With their slogan “For the Many, Not the Few,” Labour and Momentum put issues of income, wealth, and social inequality at the center of the campaign. According to their website, Momentum’s goals are to “redistribute wealth and power from the few to the many, put people and planet before profit and narrow corporate interests, and build a society free from all types of discrimination.”

Waters, a veteran Labour Party organizer, said this focus on inequality made their campaign much more inclusive than in past elections, when her party focused primarily on turning out Labour-identified voters. Focusing on inequality helped the campaign reach across party lines, she said. “When it comes down to it, we all have the same worries, the same fears for our families. Basically, it’s about reducing inequalities.”

3. Defense is not enough: Put forward a bold vision

When Theresa May called a snap election, some Labour leaders wanted to shift into defensive mode. The initial response of some sections of the Labour Party was to run a ‘Stop the Tory landslide’ campaign,” said Rees. That kind of campaign would have been all about damage mitigation, she said.

Instead, Momentum ran a campaign that called for transformative change in the lives of ordinary people. And Rees believes that vision motivated people to participate in the campaign and, ultimately, to vote.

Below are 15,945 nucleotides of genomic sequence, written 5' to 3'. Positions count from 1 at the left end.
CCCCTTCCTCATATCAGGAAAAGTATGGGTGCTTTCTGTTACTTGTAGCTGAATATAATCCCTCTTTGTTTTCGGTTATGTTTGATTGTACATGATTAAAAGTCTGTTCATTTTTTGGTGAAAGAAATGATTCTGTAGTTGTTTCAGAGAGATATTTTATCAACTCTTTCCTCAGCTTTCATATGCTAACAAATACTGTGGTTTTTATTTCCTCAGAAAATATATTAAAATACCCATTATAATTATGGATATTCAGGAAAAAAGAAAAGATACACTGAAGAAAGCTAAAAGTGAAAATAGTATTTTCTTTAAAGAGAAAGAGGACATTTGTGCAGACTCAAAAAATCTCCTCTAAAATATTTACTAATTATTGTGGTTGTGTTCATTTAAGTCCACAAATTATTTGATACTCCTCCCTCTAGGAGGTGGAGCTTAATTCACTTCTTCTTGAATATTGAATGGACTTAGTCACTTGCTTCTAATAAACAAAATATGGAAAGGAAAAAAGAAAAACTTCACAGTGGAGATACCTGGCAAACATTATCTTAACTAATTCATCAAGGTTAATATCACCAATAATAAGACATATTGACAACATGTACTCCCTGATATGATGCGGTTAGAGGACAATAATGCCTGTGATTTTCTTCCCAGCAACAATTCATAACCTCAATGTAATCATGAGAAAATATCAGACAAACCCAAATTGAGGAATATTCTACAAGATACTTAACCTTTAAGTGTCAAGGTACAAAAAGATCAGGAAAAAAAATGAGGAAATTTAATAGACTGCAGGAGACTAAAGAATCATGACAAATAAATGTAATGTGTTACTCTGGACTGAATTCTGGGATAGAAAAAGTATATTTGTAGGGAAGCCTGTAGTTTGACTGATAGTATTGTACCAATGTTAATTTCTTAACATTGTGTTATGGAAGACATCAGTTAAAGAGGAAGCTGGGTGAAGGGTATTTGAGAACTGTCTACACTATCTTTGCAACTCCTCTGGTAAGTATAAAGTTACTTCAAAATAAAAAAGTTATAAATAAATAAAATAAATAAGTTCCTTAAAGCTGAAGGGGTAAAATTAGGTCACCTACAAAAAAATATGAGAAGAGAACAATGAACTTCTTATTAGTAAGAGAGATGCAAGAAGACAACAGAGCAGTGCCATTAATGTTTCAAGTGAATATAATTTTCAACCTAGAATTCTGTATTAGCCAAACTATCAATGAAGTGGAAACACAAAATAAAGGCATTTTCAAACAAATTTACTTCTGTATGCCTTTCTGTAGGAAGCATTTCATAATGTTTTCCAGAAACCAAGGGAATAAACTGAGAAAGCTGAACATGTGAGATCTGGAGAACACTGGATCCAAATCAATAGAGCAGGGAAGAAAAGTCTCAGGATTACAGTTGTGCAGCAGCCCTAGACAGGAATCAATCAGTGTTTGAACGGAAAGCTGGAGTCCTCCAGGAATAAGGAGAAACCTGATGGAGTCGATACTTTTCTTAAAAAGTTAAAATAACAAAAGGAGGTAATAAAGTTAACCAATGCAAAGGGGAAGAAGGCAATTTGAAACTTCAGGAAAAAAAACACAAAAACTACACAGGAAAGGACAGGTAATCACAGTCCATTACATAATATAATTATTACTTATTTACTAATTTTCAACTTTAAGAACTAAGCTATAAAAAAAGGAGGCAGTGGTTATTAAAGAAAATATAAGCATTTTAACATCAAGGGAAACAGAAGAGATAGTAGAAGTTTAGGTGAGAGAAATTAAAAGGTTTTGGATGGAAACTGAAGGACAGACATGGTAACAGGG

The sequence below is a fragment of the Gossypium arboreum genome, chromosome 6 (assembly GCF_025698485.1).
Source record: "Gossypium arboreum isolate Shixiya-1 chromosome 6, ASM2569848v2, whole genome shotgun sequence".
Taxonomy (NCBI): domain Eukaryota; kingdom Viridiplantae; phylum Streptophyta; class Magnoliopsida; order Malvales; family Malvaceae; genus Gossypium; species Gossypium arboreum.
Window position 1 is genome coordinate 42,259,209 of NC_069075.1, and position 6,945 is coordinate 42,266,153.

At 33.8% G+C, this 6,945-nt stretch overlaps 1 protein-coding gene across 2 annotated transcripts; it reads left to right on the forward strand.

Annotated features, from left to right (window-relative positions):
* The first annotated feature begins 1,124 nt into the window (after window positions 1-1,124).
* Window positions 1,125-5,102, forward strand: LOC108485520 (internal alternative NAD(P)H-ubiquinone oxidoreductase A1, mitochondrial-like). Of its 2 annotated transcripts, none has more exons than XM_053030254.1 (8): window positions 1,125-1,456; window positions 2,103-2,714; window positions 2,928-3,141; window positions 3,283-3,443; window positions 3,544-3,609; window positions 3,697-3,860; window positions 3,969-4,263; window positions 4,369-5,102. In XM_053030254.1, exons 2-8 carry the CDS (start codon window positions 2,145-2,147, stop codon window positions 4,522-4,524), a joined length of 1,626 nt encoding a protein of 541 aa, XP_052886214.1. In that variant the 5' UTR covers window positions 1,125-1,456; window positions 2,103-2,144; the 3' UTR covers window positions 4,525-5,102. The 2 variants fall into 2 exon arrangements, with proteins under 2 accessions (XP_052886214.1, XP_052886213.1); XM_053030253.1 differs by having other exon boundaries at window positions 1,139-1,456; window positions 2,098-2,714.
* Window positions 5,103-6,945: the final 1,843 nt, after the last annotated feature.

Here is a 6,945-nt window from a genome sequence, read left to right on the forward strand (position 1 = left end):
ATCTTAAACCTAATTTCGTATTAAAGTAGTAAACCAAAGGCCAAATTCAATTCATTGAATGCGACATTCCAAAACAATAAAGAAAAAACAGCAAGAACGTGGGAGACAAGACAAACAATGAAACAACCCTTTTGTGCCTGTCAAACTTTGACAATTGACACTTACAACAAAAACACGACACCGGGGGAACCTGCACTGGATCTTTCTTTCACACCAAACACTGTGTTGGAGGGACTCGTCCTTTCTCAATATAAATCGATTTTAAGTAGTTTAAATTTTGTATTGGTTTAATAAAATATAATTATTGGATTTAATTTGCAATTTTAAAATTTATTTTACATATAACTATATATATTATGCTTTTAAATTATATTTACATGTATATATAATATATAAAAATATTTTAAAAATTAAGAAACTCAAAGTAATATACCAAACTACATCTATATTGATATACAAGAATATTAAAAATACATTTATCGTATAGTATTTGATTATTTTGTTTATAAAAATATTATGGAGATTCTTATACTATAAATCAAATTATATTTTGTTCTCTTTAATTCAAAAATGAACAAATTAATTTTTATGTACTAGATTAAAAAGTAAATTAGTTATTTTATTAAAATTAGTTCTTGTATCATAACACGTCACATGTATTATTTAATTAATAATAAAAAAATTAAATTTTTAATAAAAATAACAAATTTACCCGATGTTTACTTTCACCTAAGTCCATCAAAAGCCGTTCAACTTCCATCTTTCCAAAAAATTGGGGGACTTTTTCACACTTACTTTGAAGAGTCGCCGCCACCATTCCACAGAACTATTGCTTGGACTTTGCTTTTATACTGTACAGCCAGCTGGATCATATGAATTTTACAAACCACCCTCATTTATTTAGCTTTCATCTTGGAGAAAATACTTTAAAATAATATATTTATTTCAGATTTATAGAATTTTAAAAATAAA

4. Keep it local

At the heart of Momentum are 150 local, volunteer-run groups. As of June, there was a small national team of six paid organizers and another dozen full-time volunteers, supporting a field of thousands of volunteers for local chapters.

To become an official local Momentum group, there are some basic guidelines. Local groups must have gender parity, a meeting space with disabled access, a Facebook page, and a group email address. But otherwise, local groups can choose to self-organize in any way. The national team provides support but also learns from local chapters and shares ideas among the network.

Local Momentum activists knocked on tens of thousands of doors, set up information tables at markets, and worked to have real, one-on-one connections with people.

5. Get activists into swing districts

Momentum identified 66 swing districts where Labour had in previous elections come within 7,000 votes of winning. Waters said that though many thought this was a waste of resources, Momentum was getting signals from their local chapters that there was tremendous grassroots energy for change.

To help organizers target swing districts, Momentum created a website where volunteers can locate nearby swing districts by entering their postal codes. The website also matched people to carpool to nearby districts so volunteers could support local chapters with more canvassers. In the end, Labour won all but four of the 66 swing districts they targeted and picked up 32 seats.

6. Run candidates with integrity